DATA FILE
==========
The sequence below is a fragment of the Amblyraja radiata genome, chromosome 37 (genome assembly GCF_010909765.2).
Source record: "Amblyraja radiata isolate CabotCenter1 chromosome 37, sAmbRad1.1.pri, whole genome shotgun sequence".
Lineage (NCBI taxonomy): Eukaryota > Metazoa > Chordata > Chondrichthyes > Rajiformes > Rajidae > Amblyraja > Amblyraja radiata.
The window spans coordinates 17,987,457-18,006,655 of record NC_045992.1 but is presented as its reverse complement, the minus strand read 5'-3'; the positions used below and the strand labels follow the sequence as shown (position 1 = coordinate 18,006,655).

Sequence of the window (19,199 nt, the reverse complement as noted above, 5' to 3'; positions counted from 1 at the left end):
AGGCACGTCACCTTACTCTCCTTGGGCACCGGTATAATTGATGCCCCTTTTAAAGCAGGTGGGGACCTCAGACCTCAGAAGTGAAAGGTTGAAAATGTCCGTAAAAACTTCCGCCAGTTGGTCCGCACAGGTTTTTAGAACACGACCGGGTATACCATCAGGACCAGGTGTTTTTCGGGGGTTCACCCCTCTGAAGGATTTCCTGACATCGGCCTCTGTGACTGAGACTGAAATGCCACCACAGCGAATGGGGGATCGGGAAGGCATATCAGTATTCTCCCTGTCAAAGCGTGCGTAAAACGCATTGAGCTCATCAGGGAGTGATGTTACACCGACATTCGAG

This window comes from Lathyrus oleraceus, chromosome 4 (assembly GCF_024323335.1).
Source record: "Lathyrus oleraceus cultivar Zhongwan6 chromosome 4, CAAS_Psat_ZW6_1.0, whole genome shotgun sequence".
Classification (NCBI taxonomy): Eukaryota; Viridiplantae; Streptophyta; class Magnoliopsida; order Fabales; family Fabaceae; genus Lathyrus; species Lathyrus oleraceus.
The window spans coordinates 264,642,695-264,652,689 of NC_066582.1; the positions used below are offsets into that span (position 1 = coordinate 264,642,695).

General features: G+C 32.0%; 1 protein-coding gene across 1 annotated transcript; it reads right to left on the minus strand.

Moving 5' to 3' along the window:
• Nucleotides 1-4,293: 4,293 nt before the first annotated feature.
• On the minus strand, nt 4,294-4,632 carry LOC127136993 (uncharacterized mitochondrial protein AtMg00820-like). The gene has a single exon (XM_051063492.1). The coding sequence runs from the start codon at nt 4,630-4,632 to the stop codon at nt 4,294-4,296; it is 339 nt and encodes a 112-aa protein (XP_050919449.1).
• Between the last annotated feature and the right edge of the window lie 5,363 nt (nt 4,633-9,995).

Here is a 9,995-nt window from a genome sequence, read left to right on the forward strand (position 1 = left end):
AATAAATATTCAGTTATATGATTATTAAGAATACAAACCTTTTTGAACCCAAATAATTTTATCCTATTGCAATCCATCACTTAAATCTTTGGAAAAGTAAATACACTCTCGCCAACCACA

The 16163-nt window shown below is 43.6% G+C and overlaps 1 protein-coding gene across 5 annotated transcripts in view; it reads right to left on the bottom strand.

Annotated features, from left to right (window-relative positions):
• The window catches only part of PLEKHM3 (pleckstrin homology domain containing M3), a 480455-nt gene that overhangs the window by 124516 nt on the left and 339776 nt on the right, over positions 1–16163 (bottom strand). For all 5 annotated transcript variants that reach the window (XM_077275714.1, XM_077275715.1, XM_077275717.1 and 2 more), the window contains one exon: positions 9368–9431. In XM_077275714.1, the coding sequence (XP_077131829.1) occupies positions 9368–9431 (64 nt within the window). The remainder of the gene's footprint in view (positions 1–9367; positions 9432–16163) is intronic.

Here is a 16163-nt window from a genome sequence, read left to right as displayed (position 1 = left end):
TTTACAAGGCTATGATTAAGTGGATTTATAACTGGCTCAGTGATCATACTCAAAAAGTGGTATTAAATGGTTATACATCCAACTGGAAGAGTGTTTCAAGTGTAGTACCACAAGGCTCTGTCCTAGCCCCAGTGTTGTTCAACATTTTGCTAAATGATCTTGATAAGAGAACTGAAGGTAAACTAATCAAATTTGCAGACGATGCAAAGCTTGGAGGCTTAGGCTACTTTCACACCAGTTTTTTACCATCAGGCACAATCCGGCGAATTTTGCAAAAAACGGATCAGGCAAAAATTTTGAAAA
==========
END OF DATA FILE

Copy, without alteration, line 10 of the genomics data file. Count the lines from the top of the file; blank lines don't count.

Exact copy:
The window spans coordinates 264,642,695-264,652,689 of NC_066582.1; the positions used below are offsets into that span (position 1 = coordinate 264,642,695).